Investing Crossword Puzzles: Red Flags for Investor Fraud

Investments can be both fun and financially lucrative. However, it’s important to remain diligent. Brokers may expose themselves to conflicts of interest, some legal and some illegal. It’s not only the investor but also the broker, adviser, and member firm which stand to profit off of the investor’s hard-earned money. Be wary of brokers who make unqualified guarantees. All investments have some inherent risk. Investors should be skeptical about brokers who make performance guarantees about investment products.

Additionally, you want to avoid placing money in an unregistered product. Many investment scams involve unlicensed individuals selling securities that are not registered on the federal or state level. These unregistered securities can include stocks, bonds, notes, hedge funds, oil or gas deals, and fictitious instruments, such as prime bank investments. A broker may prey on an investor’s ignorance by telling them point blank that the investment is an unregistered product. If this happens, run! Also, consider reporting the broker to the SEC or FINRA. If he or she doesn’t tell you point blank, they may try to trick you by saying the product is registered in another state or the product is pending registration. Never be afraid to follow up with questions or contact the SEC or FINRA directly.

If your investment shows consistently increasing returns, or shows shockingly consistent returns regardless of market conditions—especially in turbulent times, it might be promising overly consistent returns. Every investment, even the most stable investment in the world, will experience down periods.

Avoid anyone who credits a highly complex investment strategy for unusual success. An investment professional worth his salt should be able to explain his investment methods to you clearly. There are certain pieces of information that you should know about any investment that you are seriously considering, including what it is, what the risks are, and how the investment makes money. If your investment professional brushes off your questions about these pieces of information, keep pressing him. No investment is too complex for the layman investor to understand.

Registered securities must provide documentation to the SEC. If your investment has missing documentation, you may be involved in an unregistered security. There should be a “prospectus” in the case of a stock or mutual fund, or an “offer circular” in the case of a bond. These are REQUIRED for legitimate investments.

Review your statements for account discrepancies. These include unauthorized trades, missing funds or other problems with your account statements. These could be a result of a legitimate error, or they could indicate churning or fraud. Keep an eye on your account statements to make sure account activity is consistent with your instructions, and be sure you know who holds your assets.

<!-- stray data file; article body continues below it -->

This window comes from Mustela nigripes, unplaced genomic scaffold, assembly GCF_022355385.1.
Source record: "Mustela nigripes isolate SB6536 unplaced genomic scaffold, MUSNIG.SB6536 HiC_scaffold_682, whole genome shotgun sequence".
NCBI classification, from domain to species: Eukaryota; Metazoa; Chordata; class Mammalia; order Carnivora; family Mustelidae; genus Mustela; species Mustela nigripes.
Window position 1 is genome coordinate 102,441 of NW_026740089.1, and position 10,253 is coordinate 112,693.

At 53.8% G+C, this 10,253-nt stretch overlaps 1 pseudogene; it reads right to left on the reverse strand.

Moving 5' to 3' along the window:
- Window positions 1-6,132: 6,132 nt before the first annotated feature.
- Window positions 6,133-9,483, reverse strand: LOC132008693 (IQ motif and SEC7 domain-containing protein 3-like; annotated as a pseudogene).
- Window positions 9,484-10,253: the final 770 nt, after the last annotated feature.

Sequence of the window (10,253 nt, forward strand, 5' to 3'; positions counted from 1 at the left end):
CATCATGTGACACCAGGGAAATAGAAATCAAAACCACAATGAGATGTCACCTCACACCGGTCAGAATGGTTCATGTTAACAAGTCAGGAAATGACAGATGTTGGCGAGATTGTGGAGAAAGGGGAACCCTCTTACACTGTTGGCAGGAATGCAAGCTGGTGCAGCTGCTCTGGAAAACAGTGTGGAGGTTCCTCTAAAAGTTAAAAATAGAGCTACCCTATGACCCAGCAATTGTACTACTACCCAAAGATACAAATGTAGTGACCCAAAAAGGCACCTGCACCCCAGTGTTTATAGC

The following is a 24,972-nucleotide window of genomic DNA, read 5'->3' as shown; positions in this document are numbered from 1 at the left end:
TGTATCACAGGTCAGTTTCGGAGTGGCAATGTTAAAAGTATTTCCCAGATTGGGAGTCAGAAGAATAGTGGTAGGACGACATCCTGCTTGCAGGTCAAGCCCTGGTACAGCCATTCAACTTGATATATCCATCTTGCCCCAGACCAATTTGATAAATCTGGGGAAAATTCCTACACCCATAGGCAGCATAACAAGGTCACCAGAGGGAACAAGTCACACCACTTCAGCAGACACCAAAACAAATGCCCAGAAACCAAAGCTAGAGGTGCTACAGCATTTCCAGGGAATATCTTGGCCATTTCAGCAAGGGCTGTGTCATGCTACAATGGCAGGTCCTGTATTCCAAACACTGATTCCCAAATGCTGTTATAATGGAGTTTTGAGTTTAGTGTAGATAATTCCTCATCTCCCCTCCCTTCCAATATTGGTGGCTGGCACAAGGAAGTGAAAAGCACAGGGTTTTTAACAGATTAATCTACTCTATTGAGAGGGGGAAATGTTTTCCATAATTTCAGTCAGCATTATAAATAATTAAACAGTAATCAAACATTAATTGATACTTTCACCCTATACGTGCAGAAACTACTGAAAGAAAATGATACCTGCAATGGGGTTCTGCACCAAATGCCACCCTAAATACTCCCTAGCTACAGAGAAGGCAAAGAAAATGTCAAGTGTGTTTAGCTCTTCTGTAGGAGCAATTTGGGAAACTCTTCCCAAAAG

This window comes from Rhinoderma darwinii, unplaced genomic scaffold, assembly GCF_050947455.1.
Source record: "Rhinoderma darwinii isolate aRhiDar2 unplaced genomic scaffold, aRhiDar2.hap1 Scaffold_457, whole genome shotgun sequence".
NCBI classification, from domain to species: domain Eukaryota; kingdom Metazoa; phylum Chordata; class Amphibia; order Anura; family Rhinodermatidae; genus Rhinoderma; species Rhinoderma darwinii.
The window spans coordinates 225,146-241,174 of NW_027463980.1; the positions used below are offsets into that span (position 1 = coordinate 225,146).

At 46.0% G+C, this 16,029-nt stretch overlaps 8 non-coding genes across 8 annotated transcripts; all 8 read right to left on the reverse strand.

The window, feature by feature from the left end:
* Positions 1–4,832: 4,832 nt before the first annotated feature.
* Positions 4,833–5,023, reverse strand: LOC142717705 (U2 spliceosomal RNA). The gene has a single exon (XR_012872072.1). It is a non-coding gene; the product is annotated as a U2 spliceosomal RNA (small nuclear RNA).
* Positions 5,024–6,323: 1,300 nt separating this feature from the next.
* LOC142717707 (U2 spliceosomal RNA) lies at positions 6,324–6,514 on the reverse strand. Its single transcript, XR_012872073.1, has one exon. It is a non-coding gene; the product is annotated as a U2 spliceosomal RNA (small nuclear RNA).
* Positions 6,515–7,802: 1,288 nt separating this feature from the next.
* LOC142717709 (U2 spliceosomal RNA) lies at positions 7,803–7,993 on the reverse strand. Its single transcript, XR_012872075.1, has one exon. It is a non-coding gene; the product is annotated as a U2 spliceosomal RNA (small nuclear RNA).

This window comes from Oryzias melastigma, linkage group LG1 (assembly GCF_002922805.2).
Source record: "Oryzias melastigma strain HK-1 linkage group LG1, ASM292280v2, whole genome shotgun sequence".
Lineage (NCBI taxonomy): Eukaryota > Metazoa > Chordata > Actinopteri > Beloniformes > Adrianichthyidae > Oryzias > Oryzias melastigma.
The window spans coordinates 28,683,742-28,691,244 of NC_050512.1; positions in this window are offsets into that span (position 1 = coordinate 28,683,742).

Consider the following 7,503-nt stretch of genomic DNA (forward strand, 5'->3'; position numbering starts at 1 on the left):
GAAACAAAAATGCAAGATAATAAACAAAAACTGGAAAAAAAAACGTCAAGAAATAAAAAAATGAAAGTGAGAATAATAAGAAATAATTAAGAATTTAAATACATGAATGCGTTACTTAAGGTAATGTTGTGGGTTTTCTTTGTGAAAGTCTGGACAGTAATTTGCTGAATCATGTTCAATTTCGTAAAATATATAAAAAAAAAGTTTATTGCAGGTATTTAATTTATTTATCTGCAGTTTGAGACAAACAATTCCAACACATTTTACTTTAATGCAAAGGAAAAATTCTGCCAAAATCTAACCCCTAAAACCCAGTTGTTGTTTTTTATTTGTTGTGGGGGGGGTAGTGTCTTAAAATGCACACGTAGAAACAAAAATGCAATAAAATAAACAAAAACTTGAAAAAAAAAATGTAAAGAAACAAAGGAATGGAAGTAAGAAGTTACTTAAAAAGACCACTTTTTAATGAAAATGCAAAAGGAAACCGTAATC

Last, but certainly not least, be wary of pushy sales people. A legitimate investment professional should not push you to make hasty decisions with your money, or tell you that you’ve got to “act now.” If someone pressures you to decide on a stock sale or purchase, steer clear. Even if no fraud is taking place, this type of pressuring is inappropriate.

Red Flags for Fraud

Across
3. An investment scam involving unlicensed individuals selling unregistered securities—ranging from stocks, bonds, notes, hedge funds, oil or gas deals, or fictitious instruments, such as prime bank investments. (2 Words)
5. Be suspect of anyone who gives  _________ that an investment will perform a certain way. All investments carry some degree of risk.
6. Unauthorized trades, missing funds or other problems with your account statements could be the result of a genuine error—or they could indicate churning or fraud, so you should watch for these. Keep an eye on your account statements to make sure account activity is consistent with your instructions, and be sure you know who holds your assets. (2 Words)
7. No reputable investment professional should push you to make an immediate decision about an investment, or tell you that you’ve got to “act now,” unlike these people. If someone pressures you to decide on a stock sale or purchase, steer clear. Even if no fraud is taking place, this type of pressuring is inappropriate. (3 Words)
Down  
1. A potential sign that a person is selling unregistered securities, where someone tries to sell you a security with no prospectus in the case of a stock or mutual fund, and no offering circular in the case of a bond. (2 Words)  
2. Any investment that consistently goes up month after month—regardless of market conditions—provides these.

(3 Words)

 
4. Avoid anyone who credits a highly complex investing technique for unusual success. Legitimate professionals should be able to explain clearly what they are doing. It is critical that you fully understand any investment you’re seriously considering—including what it is, what the risks are and how the investment makes money. (2 Words)

Leave a Reply

Fill in your details below or click an icon to log in:

WordPress.com Logo

You are commenting using your WordPress.com account. Log Out /  Change )

Google+ photo

You are commenting using your Google+ account. Log Out /  Change )

Twitter picture

You are commenting using your Twitter account. Log Out /  Change )

Facebook photo

You are commenting using your Facebook account. Log Out /  Change )

Connecting to %s

This site uses Akismet to reduce spam. Learn how your comment data is processed.